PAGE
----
Led by Col. Edgar B. Montague of King and Queen County, they not only marched into a brutal grinder that had felled thousands of men but rushed to the forefront of a charge that changed the battle's outcome.

"Finally, they're marching together. They're eating and sleeping together. They have an effective leader," Quarstein says.

"And you can see the difference at Sharpsburg."

Pushing to the front as their brigade attacked, nearly every other man in the 32nd fell in the relentless hail of fire screaming in from their front and right. Yet still they hurtled forward until the soldiers in blue finally broke and ran for their lives, reaching the safety of a long stone wall after a lethal chase through a wood and several body-strewn fields.

"They might have drove us clean into Pennsylvania," wrote Pvt. Roland Bowen of the 15th Massachusetts, which suffered almost as much as the 32nd after the tide of battle shifted.

"(But) No ... Southerner is going to catch me unless he can run 29 miles per hour."

Scarred by battle

No one doubted the 32nd's willingness or ability to fight after its performance at Antietam.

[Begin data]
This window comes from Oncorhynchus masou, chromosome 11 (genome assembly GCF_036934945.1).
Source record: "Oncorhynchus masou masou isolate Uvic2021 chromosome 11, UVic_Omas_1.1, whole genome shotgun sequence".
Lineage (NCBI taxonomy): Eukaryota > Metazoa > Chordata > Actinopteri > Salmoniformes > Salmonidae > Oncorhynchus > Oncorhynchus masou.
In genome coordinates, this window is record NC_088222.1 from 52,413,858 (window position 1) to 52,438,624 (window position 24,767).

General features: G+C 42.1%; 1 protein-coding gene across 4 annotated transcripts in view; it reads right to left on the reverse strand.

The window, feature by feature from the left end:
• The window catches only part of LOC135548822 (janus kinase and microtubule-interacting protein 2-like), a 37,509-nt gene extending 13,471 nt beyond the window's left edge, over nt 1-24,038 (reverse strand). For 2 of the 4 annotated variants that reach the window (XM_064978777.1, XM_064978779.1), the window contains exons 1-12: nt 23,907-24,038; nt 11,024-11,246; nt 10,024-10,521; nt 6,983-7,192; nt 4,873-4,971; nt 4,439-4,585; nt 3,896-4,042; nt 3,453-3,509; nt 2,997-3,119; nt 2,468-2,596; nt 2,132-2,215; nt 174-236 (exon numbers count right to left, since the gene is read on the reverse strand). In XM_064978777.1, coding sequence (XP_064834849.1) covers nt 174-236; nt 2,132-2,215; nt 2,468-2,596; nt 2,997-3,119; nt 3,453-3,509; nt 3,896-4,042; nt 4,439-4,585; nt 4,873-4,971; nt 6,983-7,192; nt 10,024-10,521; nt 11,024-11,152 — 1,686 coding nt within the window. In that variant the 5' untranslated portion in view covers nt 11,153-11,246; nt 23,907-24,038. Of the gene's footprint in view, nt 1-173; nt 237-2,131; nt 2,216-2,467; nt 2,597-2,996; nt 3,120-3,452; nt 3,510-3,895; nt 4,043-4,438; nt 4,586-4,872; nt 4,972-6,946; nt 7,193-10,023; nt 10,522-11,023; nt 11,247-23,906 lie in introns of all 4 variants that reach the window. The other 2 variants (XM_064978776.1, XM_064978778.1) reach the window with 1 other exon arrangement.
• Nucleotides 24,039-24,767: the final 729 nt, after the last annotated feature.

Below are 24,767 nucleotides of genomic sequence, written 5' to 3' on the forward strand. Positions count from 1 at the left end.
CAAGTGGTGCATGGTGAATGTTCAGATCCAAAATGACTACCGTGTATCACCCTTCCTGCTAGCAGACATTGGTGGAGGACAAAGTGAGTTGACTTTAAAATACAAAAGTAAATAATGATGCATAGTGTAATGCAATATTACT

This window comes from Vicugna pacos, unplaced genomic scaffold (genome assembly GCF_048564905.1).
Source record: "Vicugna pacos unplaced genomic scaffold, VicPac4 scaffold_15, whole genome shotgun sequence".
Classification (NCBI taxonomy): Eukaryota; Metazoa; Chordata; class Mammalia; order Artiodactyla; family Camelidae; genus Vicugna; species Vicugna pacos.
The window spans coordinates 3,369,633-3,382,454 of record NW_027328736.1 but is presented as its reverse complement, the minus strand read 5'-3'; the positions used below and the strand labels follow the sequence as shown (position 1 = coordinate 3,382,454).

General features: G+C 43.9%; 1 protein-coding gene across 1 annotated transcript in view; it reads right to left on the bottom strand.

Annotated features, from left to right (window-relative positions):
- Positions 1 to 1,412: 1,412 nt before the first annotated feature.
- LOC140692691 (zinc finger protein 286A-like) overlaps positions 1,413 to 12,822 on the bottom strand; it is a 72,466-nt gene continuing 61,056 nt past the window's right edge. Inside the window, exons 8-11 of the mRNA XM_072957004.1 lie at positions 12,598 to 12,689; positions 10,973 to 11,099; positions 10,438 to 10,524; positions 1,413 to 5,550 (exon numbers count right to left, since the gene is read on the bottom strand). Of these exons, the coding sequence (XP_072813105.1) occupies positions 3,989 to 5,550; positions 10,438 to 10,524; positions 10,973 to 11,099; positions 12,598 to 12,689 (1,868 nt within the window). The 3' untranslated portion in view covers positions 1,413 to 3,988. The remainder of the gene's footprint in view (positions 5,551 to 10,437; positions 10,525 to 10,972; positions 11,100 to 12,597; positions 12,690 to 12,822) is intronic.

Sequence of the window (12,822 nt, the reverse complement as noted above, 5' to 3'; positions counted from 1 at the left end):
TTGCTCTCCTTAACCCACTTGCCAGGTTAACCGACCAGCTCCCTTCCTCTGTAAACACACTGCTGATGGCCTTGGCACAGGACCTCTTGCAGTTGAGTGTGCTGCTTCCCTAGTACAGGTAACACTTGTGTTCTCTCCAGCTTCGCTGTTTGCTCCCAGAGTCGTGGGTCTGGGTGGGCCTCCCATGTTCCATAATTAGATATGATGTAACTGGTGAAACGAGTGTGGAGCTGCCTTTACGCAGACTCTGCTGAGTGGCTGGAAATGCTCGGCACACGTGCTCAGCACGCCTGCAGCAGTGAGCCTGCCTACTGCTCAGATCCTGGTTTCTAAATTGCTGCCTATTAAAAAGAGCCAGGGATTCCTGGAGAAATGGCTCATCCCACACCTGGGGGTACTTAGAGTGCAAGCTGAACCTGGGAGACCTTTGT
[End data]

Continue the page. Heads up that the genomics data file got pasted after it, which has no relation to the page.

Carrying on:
So impressed was Maj. Gen. J.E.B. Stuart that he rode down from his battery on Hauser's Ridge, drawing fire from the whole Federal line behind the stone wall as he spurred toward the regiment's exposed position.

"Boys, you are doing good work," he said.

Still, the grisly price of their triumph could be seen strewn across the fields behind them, where 21 men died outright and nearly 60 others lay wounded.

Fewer than 80 managed to walk away unscathed.

"A lot of the men were hit in the head — and most of those died," Smith said.

"They were shot up pretty bad."

Among those who survived, Pvt. William Haynie Wornom of the York Rangers wore his scars for life.

He was still recovering from an ugly wound to his nose and face when he had his picture taken in Petersburg almost a year later.

Cpl. Arthur Shield of the York Rangers recuperated from his wound only to take another bullet in the lung in late 1864. Five years after the war ended, he coughed it out — then died from his long struggle with tuberculosis and pneumonia.

Among the other survivors, only 46 remained when the battered regiment surrendered at Appomattox.

More than 100 of their comrades had died in battle or from disease, and 116 had been captured. Another 205 had deserted, most after enduring years of war.

The last veteran to die was John Presson of the York Rangers, who held court in his rocking chair at Buzzard's Roost Store near Big Bethel until passing away in his 90s.

"It's probably a blessing the Union wasn't broken up," he said in 1933.

"But at the time we wanted to win — we had to win. We were fighting for a cause, and for our own ground."

Erickson can be reached by phone at 757-247-4783. Find more Hampton Roads History stories at dailypress.com/history and Facebook.com/hrhistory.